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WWII Patch, USN, CAG-1 Carrier Air Group One

WWII Patch, USN, CAG-1 Carrier Air Group One

Product Information
WWII US Navy Squadron Patch
Navy Carrier Air Group One
3 3/8  x  4 1/2 inches

USS Langley (CV-1/AV-3) was the United States Navy's first aircraft carrier, converted in 1920 from the collier USS Jupiter (AC-3), and also the US Navy's first electrically-propelled ship. Conversion of another collier was planned but canceled when the Washington Naval Treaty required the cancellation of the partially-built battlecruisers  Lexington and Saratoga, freeing up their hulls for conversion to the aircraft carriers CV-2 and CV-3. The Langley was named after Samuel Pierpont Langley, an American aviation pioneer. Following another conversion, to a seaplane tender, Langley fought in World War II. She was so badly damaged by Japanese bombing attacks that she was sunk by her escorts on 27 February 1942.

She was assigned to Aircraft Scouting Force and commenced her tending operations out of Seattle, Washington, Sitka, Alaska, Pearl Harbor, and San Diego, California. She departed for a brief deployment with the Atlantic Fleet from 1 February-10 July 1939, and then steamed to assume her duties with the Pacific Fleet at Manila arriving on 24 September.

On the entry of the US into World War II, Langley was anchored off Cavite, Philippines. On 8 December, following the invasion of the Philippines by Japan, she departed Cavite for Balikpapan, in the Dutch East Indies. As Japanese advances continued, Langley departed for Australia, arriving in Darwin on 1 January 1942. She then became part of the American-British-Dutch-Australian Command (ABDACOM) naval forces. Until 11 January, Langley assisted the Royal Australian Air Force in running antisubmarine patrols out of Darwin.

Langley went to Fremantle, Australia to pick up Allied aircraft and transport them to Southeast Asia. Carrying 32 P-40 fighter planes belonging to the United States Army Air Forces 49th Pursuit Group, she and a convoy departed Fremantle on 22 February. Langley  left the convoy five days later and delivered the planes to Tjilatjap (Cilacap), Java.

In the early hours of 27 February, Langley rendezvoused with her anti-submarine screen, destroyers Whipple and Edsall. At 11:40, about 75 mi (121 km) south of Tjilatjap, nine twin-engine Mitsubishi G4M "Betty" medium bombers of the Imperial Japanese Navy Air Service's Takao Kokutai, led by Lieutenant Jiro Adachi, attacked her. The first and second Japanese strikes were unsuccessful, but during the third, Langley took five hits and 16 crew members were killed. The topside burst into flames, steering was impaired, and the ship developed a 10° list to port. Unable to negotiate the narrow mouth of Tjilatjap harbor, Langley went dead in the water, as her engine room flooded. At 13:32, the order to abandon ship was passed. The escorting destroyers fired nine 4 in (100 mm) shells and two torpedoes into Langley, to ensure she didn't fall into enemy hands, and she sank.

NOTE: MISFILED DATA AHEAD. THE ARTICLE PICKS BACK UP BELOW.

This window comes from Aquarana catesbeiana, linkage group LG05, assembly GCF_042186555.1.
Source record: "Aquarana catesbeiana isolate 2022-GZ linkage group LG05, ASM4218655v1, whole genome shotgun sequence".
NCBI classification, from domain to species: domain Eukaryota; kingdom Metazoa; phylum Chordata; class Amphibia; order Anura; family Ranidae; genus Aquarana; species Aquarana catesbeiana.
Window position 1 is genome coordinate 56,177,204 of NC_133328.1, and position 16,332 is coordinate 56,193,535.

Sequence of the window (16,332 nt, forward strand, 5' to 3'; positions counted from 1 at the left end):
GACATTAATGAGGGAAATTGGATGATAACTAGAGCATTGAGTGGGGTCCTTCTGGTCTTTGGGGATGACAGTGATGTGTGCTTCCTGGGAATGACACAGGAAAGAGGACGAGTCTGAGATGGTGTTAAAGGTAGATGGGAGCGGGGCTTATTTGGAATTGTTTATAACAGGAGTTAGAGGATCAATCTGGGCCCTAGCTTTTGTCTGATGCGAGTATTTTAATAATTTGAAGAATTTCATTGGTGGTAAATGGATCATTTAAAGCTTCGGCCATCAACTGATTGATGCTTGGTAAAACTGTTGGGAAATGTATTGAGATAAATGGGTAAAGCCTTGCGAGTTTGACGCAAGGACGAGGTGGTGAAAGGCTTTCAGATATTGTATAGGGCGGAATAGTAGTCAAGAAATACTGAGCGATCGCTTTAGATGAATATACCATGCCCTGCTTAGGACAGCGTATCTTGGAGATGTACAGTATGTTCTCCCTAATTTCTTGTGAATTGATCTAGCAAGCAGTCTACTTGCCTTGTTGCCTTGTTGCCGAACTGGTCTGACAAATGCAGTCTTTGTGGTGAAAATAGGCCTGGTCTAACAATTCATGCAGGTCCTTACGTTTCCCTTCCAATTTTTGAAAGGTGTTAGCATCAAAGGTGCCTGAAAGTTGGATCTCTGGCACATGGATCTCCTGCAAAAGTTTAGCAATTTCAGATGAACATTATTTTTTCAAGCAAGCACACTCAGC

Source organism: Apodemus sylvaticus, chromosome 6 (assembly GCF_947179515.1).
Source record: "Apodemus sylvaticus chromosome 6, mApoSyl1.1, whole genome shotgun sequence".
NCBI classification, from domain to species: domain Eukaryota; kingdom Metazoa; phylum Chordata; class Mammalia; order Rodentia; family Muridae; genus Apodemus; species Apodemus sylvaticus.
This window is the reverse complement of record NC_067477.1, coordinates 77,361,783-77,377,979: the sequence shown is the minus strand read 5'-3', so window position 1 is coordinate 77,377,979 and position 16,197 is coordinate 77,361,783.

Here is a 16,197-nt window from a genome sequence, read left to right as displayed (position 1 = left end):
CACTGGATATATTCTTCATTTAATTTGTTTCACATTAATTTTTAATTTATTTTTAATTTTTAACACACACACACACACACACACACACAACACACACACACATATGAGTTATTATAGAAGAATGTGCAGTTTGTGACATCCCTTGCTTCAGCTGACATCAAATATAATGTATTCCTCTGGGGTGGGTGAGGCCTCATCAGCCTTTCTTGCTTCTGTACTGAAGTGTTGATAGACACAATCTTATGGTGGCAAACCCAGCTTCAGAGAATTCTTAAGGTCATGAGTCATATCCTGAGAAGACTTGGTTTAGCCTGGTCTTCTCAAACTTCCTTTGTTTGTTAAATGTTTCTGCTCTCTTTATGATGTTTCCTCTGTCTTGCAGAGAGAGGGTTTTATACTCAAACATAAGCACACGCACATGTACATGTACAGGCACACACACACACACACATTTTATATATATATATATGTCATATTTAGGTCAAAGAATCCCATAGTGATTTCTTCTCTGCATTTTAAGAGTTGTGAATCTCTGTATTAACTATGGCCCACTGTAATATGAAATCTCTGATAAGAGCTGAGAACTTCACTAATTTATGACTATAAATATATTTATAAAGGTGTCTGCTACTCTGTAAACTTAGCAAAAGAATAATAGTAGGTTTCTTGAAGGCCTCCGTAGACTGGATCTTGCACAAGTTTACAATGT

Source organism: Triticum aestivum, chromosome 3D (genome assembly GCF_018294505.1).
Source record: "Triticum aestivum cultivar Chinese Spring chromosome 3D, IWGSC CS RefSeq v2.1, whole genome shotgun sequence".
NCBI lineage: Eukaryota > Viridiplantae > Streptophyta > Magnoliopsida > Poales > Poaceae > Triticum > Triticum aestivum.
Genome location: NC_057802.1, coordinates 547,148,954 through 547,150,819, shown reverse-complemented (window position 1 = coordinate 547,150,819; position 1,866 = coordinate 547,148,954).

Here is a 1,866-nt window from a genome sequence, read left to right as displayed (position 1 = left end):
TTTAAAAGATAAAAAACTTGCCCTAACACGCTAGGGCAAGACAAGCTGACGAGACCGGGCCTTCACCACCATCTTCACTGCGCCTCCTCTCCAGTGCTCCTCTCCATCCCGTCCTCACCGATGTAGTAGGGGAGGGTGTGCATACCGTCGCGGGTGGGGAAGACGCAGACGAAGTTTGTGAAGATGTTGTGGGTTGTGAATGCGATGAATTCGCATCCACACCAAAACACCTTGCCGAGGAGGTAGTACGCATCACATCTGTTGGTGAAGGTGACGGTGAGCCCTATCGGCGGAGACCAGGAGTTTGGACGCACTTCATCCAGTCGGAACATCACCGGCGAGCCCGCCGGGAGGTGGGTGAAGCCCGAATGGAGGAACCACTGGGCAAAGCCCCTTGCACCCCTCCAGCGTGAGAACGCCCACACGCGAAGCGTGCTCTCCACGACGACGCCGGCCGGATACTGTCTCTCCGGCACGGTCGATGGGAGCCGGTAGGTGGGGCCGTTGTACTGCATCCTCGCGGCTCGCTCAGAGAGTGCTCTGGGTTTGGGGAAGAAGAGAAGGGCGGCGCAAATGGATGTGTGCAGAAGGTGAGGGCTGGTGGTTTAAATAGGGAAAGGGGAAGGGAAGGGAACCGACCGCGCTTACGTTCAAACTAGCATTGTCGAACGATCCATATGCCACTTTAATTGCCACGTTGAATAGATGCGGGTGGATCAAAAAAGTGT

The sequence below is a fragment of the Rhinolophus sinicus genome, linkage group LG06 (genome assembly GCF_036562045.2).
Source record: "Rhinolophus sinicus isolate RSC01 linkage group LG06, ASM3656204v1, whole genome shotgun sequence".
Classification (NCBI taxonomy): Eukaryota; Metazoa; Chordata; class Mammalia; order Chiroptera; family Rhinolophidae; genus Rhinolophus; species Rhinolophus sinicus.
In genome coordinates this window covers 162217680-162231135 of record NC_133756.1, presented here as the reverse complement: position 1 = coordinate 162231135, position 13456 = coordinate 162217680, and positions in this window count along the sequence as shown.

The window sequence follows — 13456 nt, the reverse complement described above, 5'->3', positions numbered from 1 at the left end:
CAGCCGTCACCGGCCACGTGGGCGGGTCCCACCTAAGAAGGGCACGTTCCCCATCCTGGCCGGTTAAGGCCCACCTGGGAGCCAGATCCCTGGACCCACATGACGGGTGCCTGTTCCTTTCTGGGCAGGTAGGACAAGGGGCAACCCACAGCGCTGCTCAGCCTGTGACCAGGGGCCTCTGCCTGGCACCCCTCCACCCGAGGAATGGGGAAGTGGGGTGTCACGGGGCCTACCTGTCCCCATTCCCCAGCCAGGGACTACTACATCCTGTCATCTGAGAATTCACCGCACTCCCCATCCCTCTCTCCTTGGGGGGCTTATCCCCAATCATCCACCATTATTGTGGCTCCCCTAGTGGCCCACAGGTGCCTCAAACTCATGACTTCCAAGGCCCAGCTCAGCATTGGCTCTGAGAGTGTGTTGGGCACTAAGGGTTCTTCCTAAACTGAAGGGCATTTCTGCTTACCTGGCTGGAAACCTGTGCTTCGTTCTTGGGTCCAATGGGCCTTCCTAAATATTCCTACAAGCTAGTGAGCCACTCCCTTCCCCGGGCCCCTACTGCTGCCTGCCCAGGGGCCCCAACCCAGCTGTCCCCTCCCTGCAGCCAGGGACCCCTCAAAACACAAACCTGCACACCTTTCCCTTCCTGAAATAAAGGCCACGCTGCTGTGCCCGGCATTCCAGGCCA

Carrier Air Group organization, naming, and identification
The first Carrier Air Groups (as they were then called) were activated in 1937. Initially, the commander of the air group (known as the "CAG") was the most senior commanding officer of the embarked squadrons and was expected to personally lead all major strike operations, co-ordinating the attacks of the carrier's fighter, bomber, and torpedo planes in combat. The CAG was a department head of the ship reporting to the carrier's commanding officer. From July 1937 to mid-1942 Carrier Air Groups were permanently assigned to and identified by their parent aircraft carrier, and group squadrons were numbered according to the carrier's hull number. For example, the Enterprise Air Group, assigned to USS Enterprise (CV-6), were all numbered "6": Fighting Squadron (VF) 6, Bombing Squadron (VB) 6, etc. [3]  In 1942 air groups were no longer named for their carrier but were given unique numbers according to their assigned carriers' hull number (i.e., the Enterprise Air Group became CAG-6). This numbering scheme was also soon scrapped as carrier groups (now abbreviated CVGs) frequently moved from carrier to carrier. At this point, the carrier groups simply retained their number designation regardless of the carrier assigned. The first formal system for air group identification (Visual Identification System for Naval Aircraft) was established in January 1945. This consisted of geometric symbols that identified the parent carrier, not the air group. As there were just too many carriers and the symbols were hard to remember or to describe over the radio, a single or double letter system was introduced in July 1945.

Air Group/Wing historical composition

Air wing composition has changed continuously and no two air wings are configured exactly the same.

Typical air group composition at the beginning of World War II consisted of approximately 90 aircraft:

    * 1 bombing squadron (VB) composed of 18 Douglas SBD Dauntless dive bombers
    * 2 fighter squadrons (VF) composed of 36 Grumman F4F Wildcats
    * 1 scouting squadron (VS) composed of 18 Douglas SBD Dauntless dive bombers
    * 1 torpedo squadron (VT) composed of 18 Douglas TBD Devastator, TBF or TBM torpedo bombers

During the course of the war in the Pacific the compositions of the air groups changed drastically. The scouting squadrons were disestablished by early 1943 and the number of fighter planes was increased continuously. Typically in 1943 an Essex class carrier carried 36 fighter planes, 36 bombers and 18 torpedo planes.

By the end of WWII, a typical Essex air group was over 100 aircraft, consisting of :

    * 2 fighter squadrons of 36 F6Fs
    * 2 dive bomber squadrons of 36 SB2Cs
    * 1 torpedo squadron of 18 TBM Avengers

Price: $95.00

Product Code: PatchUSN.001.CAG1
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